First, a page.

STAFF at The Press have spent the past 15 months producing their newspaper in temporary, demountable offices following the Christchurch earthquake.
They finally returned to regular offices in the city this week on the back of 12 wins at the New Zealand Media Awards.
The Press building was destroyed in February last year, forcing staff to relocate to “portacoms” parked around Fairfax’s printing plant outside of the city.
Conditions were cramped and noisy with outside toilets, poor telephone reception and exposure to the elements.
“They say that if you spend enough time in a monkey cage, you can’t smell the monkey poop anymore.
The portacom was a bit like that,” said journalist Charlie Gates on their website.
Staff each had a one-metre portion of bench to use as a desk.
General manager Andrew Boyle told News Now: “It was quaint – that’s one way to describe it.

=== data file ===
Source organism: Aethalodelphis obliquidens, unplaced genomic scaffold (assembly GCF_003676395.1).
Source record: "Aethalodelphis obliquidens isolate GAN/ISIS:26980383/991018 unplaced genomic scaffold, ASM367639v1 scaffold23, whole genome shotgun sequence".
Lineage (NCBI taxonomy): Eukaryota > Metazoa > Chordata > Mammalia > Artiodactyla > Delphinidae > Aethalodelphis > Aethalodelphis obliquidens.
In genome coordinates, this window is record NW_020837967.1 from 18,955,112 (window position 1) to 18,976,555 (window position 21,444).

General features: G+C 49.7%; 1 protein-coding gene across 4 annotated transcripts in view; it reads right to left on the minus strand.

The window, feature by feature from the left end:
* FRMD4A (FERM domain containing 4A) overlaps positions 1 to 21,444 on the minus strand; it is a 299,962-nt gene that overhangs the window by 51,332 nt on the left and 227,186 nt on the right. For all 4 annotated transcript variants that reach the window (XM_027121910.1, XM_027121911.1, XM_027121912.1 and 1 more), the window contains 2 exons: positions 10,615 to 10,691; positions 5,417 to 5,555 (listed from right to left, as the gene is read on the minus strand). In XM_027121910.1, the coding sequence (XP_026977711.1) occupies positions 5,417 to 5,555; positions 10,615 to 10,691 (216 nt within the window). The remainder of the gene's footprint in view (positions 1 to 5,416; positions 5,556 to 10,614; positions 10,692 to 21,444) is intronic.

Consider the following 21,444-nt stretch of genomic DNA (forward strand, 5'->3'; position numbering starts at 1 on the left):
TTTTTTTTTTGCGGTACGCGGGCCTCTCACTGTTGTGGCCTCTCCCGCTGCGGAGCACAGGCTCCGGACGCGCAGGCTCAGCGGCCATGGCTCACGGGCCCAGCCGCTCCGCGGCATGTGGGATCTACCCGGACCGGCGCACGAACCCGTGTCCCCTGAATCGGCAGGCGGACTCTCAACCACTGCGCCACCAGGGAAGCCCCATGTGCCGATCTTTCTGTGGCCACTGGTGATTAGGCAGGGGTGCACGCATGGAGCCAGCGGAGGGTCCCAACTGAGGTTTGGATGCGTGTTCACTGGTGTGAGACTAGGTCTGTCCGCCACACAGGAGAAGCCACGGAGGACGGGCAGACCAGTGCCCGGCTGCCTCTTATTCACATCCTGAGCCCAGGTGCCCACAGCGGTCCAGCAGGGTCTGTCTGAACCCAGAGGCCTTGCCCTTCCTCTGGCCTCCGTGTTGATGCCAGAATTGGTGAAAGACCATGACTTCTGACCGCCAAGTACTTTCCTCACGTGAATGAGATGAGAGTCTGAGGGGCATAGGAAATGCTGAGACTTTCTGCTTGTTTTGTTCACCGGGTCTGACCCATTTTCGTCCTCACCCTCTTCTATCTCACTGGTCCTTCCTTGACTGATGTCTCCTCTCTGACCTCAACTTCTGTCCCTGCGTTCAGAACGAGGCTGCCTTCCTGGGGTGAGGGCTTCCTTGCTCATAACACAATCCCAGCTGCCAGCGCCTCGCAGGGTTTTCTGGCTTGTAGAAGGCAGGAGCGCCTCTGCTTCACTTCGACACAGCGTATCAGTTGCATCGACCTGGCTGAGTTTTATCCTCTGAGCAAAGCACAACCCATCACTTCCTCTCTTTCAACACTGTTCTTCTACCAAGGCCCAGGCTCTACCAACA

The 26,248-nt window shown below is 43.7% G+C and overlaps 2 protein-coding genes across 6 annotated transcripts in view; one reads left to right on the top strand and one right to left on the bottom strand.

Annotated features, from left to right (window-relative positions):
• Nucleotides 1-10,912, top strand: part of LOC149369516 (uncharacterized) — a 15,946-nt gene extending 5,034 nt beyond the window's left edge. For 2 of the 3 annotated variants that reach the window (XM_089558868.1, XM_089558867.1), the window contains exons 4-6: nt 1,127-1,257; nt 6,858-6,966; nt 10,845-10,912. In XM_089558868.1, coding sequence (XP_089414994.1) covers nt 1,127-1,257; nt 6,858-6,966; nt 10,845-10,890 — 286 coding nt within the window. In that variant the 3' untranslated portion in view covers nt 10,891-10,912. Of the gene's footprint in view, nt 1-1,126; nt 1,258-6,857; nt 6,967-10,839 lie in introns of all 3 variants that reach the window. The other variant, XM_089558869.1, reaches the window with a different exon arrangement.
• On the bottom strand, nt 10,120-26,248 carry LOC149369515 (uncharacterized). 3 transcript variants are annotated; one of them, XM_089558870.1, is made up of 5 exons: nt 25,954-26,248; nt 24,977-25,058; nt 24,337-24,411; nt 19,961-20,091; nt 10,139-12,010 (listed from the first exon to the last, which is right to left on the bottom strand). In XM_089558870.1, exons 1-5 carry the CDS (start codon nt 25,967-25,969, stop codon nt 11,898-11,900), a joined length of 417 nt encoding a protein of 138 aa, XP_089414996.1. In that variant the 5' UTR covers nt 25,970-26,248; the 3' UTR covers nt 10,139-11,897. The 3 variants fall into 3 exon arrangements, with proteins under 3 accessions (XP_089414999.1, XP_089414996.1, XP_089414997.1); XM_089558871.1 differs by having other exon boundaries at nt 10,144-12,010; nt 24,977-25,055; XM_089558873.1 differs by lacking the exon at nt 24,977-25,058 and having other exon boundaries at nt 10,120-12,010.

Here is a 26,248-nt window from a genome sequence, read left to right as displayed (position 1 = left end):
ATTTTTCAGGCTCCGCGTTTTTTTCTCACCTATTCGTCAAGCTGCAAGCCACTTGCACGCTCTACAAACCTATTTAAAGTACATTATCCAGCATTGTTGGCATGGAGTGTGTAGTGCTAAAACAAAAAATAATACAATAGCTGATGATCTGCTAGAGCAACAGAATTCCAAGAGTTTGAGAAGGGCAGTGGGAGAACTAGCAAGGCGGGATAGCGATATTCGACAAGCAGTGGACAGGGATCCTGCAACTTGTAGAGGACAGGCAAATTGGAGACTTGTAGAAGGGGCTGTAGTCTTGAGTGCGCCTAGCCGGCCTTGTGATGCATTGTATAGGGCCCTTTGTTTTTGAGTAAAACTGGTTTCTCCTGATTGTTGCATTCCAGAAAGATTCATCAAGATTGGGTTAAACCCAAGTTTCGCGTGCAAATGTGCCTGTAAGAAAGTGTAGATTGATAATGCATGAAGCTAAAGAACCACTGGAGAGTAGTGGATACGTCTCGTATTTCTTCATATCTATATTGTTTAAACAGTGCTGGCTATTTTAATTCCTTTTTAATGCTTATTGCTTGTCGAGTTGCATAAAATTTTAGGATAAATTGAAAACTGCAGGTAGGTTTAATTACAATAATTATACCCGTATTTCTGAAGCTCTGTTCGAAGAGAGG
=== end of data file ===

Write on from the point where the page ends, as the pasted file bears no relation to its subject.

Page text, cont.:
“It was pretty tight set-up; nevertheless you do what you have to do in those sort of circumstances. We just got on with getting the paper out.”
One of the beneficial by-products was an improvement in staff communication.
Before the portacoms, staff tended to interact only with those on their building
floor. Now they are a lot closer.
Advertising consultant Bronwyn Hawkins said the organisation had become close to the point staff understood “we actually all contribute to the churning wheels of The Press, not just one department alone”.
The entire culture of the business has changed as a result, according to Mr Boyle.
The goal now is to continue that momentum.
Staff also had visits from Fairfax Media’s chief executive Greg Hywood and chairman Roger Corbett during their stay in the portacoms.
Now it is being back in a regular office that is strange.
“You expect to be surrounded by people but you’re not anymore,” said Mr Boyle.
It was extraordinary to see the work staff achieved despite the conditions, said editor Andrew Holden.
“I guess that’s the story of Christchurch.”